For Providers Interested in PrEP
These resources are intended to help you understand how PrEP can benefit your at-risk patients.
Thanks for your interest in this new strategy for HIV prevention. On this page, we have put together some answers to questions that providers often ask about PrEP.
We encourage you to take some time to review this information, but we realize your time is at a premium. If you’re in a hurry, we’d suggest reviewing the CDC’s PrEP page or their one-page fact sheet (PDF format) that provides very basic information about PrEP. You could also take a few minutes and watch this brief video from Dr. Christopher Hurt, a faculty member in the UNC School of Medicine’s Division of Infectious Diseases.
Providers’ Frequently Asked Questions
In 2012, the FDA approved an existing tablet called Truvada (true-VAH-duh) for use as PrEP among individuals at risk for HIV infection. This decision was made on the basis of several large clinical trials showing this strategy works well at preventing HIV infection among uninfected heterosexual men and women, men who have sex with men, transgender women (male-to-female transsexuals), and injection drug users.
Truvada is also used for treating hepatitis B virus (HBV) – so knowing the infection status of patients prior to initiating PrEP is important. If a patient who has HBV is started on Truvada and then discontinues it for some reason, s/he may experience a “flare” of hepatitis and can become ill. Though some evidence suggests Truvada may reduce the likelihood of acquiring HBV, it is not recommended for HBV prevention; vaccination is recommended for those who are susceptible based on serologic testing.
“Discordant” couples (one with HIV, one without) trying to conceive can also benefit from PrEP. If the HIV-infected partner is on treatment and her/his viral load is “undetectable,” and the negative partner is initiated on PrEP, the risk of the uninfected partner acquiring HIV is extremely small – perhaps even zero. We can help connect such couples with high-risk obstetricians for additional counseling and support, as well.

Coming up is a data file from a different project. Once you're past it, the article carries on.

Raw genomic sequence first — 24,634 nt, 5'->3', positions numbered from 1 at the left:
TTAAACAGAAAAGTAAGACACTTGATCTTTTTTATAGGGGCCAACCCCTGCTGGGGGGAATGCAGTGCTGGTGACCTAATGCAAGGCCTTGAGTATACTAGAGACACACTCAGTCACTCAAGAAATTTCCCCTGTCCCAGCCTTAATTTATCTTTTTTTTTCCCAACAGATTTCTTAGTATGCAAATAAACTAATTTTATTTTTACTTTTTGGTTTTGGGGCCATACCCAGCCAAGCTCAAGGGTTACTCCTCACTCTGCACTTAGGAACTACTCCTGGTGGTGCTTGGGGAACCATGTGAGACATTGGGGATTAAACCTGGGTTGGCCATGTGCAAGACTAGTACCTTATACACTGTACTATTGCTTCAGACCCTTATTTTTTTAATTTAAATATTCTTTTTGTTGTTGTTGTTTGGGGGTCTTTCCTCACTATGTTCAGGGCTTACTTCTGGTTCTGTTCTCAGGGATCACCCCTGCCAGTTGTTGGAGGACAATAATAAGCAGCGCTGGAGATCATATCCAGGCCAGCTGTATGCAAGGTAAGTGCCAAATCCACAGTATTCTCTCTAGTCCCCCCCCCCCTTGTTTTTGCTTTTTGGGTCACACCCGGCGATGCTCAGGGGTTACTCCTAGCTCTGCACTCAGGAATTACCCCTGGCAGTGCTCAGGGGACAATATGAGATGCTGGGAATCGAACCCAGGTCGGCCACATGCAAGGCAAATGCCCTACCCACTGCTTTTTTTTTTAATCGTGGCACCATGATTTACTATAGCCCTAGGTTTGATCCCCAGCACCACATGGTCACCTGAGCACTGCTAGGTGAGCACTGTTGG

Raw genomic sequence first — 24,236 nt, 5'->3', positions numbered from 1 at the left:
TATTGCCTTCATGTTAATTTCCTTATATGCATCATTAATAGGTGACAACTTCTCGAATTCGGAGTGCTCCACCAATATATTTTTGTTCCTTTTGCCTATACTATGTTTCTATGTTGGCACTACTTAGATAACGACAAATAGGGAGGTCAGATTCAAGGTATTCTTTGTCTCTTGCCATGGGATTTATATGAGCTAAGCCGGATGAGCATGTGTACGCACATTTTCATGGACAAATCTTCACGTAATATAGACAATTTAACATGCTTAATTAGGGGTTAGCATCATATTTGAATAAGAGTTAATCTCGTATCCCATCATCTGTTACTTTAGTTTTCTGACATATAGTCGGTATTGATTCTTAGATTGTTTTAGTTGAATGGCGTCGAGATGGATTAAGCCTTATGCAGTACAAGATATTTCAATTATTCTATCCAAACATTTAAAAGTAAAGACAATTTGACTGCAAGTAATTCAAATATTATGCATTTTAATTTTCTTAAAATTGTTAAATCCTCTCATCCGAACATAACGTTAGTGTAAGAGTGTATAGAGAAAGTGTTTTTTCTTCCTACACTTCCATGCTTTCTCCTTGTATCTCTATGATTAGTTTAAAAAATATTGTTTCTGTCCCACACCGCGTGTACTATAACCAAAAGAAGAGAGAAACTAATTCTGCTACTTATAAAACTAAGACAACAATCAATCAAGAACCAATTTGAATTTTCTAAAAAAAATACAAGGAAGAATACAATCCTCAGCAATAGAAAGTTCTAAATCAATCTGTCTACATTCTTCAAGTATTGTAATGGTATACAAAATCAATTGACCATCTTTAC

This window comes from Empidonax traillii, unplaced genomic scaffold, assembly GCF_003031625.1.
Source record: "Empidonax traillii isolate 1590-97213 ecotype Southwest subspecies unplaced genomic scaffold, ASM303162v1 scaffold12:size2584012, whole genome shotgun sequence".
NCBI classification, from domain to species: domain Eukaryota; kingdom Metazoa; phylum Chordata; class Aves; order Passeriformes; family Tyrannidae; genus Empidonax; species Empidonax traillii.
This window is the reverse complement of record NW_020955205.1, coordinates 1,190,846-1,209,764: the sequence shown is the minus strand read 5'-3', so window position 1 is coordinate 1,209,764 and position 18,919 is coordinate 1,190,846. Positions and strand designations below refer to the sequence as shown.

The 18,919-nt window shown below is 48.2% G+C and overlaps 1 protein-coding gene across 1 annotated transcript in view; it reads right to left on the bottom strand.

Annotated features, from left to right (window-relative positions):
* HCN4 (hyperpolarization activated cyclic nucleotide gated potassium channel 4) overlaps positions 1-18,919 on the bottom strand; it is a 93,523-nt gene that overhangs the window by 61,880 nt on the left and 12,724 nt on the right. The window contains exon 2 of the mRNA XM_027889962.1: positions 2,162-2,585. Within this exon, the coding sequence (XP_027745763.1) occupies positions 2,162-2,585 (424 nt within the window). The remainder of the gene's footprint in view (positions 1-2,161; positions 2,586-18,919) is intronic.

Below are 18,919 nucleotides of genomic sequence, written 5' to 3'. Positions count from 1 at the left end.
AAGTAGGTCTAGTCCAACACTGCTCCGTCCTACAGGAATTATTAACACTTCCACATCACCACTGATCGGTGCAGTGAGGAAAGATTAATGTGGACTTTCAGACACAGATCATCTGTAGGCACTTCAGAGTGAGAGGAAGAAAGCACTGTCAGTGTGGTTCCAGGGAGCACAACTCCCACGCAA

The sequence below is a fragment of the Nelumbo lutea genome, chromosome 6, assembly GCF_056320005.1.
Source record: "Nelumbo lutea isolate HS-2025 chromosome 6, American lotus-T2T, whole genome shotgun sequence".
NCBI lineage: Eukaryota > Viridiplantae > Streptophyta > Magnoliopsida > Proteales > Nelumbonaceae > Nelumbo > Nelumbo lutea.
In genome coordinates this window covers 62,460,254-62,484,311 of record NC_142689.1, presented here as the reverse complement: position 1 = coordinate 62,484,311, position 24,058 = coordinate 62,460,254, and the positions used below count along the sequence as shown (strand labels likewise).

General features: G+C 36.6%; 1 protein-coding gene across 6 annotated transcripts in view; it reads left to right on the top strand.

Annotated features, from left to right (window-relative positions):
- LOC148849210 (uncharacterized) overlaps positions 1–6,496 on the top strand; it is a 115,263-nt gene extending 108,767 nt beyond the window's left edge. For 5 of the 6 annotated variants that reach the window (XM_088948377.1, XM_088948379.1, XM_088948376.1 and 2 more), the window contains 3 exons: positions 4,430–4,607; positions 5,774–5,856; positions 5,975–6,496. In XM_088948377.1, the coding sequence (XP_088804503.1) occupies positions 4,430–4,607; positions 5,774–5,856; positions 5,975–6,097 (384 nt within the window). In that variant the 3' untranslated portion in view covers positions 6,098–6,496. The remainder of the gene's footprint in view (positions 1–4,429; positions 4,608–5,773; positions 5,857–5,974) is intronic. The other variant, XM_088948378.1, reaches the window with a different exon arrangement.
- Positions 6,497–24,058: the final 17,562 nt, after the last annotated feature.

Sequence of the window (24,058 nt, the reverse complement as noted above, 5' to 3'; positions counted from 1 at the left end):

Adherence can be made easier by scheduling pill-taking with something your patient already does routinely – like eating a meal, brushing her/his teeth, or plugging in a cell phone before going to sleep. Setting an alarm on a cell phone or clock also helps some people remember.
Extended use of tenofovir (one of the two agents in Truvada) has two adverse effects that are important to consider for patients who might be on PrEP long-term:
Nephrotoxicity. About 10% of HIV-infected patients taking tenofovir have slight elevations in serum creatinine. You don’t have to stop the drug, provided that the estimated creatinine clearance (eCrCl) remains at or above 60 mL/min. Although no patients in clinical trials of PrEP developed more severe renal impairment, we do sometimes see this in HIV-infected patients on Truvada long-term. Rarely, patients have developed proximal (type 2) renal tubular acidosis with or without the Fanconi syndrome (loss of glucose, phosphate, and bicarbonate into the urine). If you suspect renal injury, stopping tenofovir is recommended. Cessation of the drug allows for recovery of renal function for the majority of people.
Loss of bone mineral density. Within the first 6 months of taking tenofovir, at least 25% of patients on long-term tenofovir therapy have a small but measurable loss of bone density. This then stabilizes over time. Baseline bone densitometry is not routinely recommended unless otherwise clinically indicated.
• Call to determine eligibility, toll-free at 1-855-330-5479, M-F, 9A-8P EST
• Click here to download and fax the application directly from the Gilead website
To date, there have been no reports to the “watchdog” website MyPrEPExperience about insurance refusals from private companies or state Medicaid programs, though pre-authorizations may be required before the prescription will be approved.
• patient age
• risk factor for HIV acquisition
• date(s) and results of all available HIV tests
• date(s) and results of most recent serum creatinine level
• date(s) and results of most recent syphilis, gonorrhea, and chlamydia testing
For urgent or time-sensitive questions, call the North Carolina AIDS Training and Education Center (NCATEC) Clinician Line at 1-855-862-2832.
As a backup, you can also call the Carolina Consultation Center and ask to speak with someone from UNC Infectious Diseases. The phone number is 1-800-862-6264. Between 8 AM and 5 PM on weekdays, you’ll be speaking with an attending physician; after hours and on weekends, you’ll be speaking with one of our fellows (who can reach an attending physician quickly, if needed).
For non-urgent or general questions, please feel free to email one of our providers who has agreed to provide clinical guidance for PrEP. Please allow up to 48 hours for a response.
There’s No Shame in Being PrEPared: Embracing Pre-Exposure Prophylaxis
Christopher Hurt, MD
Whose Job Is It? Hint: Look in The Mirror
David Wohl, MD
Additionally, in June 2014, NCATEC hosted a webinar with Mitchell Warren, the director of AVAC, a non-profit organization dedicated to supporting efforts in HIV prevention and education.